Book Image

Mastering Kubernetes - Second Edition

By : Gigi Sayfan
Book Image

Mastering Kubernetes - Second Edition

By: Gigi Sayfan

Overview of this book

Kubernetes is an open source system that is used to automate the deployment, scaling, and management of containerized applications. If you are running more containers or want automated management of your containers, you need Kubernetes at your disposal. To put things into perspective, Mastering Kubernetes walks you through the advanced management of Kubernetes clusters. To start with, you will learn the fundamentals of both Kubernetes architecture and Kubernetes design in detail. You will discover how to run complex stateful microservices on Kubernetes including advanced features such as horizontal pod autoscaling, rolling updates, resource quotas, and persistent storage backend. Using real-world use cases, you will explore the options for network configuration, and understand how to set up, operate, and troubleshoot various Kubernetes networking plugins. In addition to this, you will get to grips with custom resource development and utilization in automation and maintenance workflows. To scale up your knowledge of Kubernetes, you will encounter some additional concepts based on the Kubernetes 1.10 release, such as Promethus, Role-based access control, API aggregation, and more. By the end of this book, you’ll know everything you need to graduate from intermediate to advanced level of understanding Kubernetes.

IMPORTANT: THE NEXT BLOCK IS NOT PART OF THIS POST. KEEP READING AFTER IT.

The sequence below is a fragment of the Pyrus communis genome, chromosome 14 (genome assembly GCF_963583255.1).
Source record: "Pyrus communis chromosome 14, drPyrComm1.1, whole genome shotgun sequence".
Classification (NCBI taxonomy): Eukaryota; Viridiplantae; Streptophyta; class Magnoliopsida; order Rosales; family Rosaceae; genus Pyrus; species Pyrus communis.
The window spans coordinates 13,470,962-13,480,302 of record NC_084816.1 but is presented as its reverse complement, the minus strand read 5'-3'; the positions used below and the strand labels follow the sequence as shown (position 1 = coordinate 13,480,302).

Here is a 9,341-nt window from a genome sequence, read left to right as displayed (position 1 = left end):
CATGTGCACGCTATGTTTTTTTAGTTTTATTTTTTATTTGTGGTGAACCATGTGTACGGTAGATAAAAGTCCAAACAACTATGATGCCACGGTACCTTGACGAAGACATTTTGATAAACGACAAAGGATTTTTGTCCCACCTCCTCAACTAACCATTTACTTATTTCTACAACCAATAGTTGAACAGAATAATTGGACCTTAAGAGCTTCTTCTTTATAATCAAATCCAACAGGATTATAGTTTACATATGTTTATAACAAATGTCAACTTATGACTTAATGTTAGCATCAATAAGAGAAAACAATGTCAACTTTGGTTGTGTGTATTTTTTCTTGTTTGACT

Table of Contents (16 chapters)

Mixing non-cluster components

Most real-time system components in the Kubernetes cluster will communicate with out-of-cluster components. These could be completely external third-party services which are accessible through some API, but could also be internal services running in the same local network that, for various reasons, are not part of the Kubernetes cluster.

There are two categories here: inside-the-cluster-network and outside-the-cluster-network. Why is the distinction important?

Outside-the-cluster-network components

These components have no direct access to the cluster. They can only access it through APIs, externally visible URLs, and exposed services. These components are treated just like any external user....